Small and Simple
Is there a space in the world of publishing for a simple but efficient piece of software?
I design and write software for a living. For a bit of fun I tried to write a novel. Having written it, I tried to turn my novel into an EPUB. To my amazement, it was extraordinarily awkward to do, so I wrote some code.
I firmly believe that the best software is small, simple, does only one thing and is born to play nicely with other software rather than demanding its user to change his or her lifestyle to be able to use it.
I have written some open source Python which turns multiple text files into an EPUB. It is not that clever or tricky but it works well. The code will deal with text files that include HTML or Markdown snippets, it allows anyone with basic web skills to change the look of their resulting eBook making it unique even beautiful.
My little software does not do marketing, it is not an editor and does not have a GUI. It will however work nicely with GitHub and DropBox if you want it to and will let you easily create a two-level table of contents and other useful things.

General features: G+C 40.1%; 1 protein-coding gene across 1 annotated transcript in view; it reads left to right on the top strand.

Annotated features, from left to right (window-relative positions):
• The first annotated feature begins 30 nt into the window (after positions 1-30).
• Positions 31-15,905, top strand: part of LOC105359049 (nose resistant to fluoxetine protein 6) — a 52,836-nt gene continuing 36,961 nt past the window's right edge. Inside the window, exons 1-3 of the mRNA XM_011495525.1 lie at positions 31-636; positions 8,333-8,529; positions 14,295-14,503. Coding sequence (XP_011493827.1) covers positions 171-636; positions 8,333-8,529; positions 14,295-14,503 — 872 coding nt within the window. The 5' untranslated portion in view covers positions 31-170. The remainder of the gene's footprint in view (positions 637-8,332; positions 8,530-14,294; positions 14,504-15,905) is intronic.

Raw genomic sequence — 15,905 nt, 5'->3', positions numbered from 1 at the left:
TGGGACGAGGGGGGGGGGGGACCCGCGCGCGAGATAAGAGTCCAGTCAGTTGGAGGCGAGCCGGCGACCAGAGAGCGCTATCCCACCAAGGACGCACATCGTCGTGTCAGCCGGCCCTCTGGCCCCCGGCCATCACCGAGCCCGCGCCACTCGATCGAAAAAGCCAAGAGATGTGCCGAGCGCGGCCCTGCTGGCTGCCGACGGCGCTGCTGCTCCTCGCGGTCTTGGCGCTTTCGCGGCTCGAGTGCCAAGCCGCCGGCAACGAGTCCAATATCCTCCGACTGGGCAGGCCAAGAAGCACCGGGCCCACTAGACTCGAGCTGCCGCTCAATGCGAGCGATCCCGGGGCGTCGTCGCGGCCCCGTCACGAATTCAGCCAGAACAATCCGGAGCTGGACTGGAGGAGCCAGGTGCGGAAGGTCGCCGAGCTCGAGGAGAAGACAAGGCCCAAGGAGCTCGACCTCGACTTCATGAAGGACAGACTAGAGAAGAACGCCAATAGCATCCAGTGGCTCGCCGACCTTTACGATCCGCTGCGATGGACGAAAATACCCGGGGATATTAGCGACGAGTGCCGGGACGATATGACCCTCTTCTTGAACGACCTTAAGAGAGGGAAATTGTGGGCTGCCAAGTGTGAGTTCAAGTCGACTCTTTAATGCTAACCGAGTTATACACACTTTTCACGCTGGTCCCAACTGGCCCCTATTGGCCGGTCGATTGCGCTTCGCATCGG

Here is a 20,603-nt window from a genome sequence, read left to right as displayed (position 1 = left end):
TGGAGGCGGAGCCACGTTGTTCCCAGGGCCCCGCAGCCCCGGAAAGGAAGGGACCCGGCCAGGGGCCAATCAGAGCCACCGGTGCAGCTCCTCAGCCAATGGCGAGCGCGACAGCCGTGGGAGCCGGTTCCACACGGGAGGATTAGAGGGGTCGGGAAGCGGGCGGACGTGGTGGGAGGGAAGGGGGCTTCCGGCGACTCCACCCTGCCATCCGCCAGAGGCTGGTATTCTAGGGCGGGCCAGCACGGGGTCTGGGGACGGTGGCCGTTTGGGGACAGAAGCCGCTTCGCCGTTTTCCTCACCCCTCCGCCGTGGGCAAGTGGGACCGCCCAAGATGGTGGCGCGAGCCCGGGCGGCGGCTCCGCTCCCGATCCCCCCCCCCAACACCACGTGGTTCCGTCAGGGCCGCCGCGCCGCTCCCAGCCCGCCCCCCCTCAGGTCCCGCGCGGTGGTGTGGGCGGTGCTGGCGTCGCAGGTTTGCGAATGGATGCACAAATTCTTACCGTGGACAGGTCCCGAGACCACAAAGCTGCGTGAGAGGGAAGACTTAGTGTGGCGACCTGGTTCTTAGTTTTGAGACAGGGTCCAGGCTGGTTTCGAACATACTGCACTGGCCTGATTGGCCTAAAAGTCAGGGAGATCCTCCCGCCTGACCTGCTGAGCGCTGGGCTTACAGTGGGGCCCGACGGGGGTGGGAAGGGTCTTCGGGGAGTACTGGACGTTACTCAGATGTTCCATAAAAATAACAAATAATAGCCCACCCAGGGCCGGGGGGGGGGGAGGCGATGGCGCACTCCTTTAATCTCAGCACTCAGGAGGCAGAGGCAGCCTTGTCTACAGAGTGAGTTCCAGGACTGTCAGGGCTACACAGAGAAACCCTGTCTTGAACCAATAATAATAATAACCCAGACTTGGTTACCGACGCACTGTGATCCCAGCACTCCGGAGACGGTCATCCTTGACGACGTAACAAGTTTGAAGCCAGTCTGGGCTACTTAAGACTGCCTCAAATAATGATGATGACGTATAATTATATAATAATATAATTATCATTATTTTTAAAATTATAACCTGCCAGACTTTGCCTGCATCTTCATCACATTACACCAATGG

Any author or publisher who uses the code can keep everything needed to re-generate their book whenever they want. Tweaks to the text or styling are free – forever.
This little bit of code can take input arguments and generate a personalized copy of an eBook. One could include a personal message from the author, or a link that tells the distributor exactly which purchaser enjoyed the book.
My little bit of Python is good friends with EpubCheck, KindleGen and FlightDeck.
Perhaps most importantly, the code works from a human writeable, text based description of the eBook. This description is I believe, much more useful than EPUB as a “standard” for eBooks. This could become a standard for the book creators while EPUB remains the standard for eBook reader software.
John Cobo, Creator of EpubChef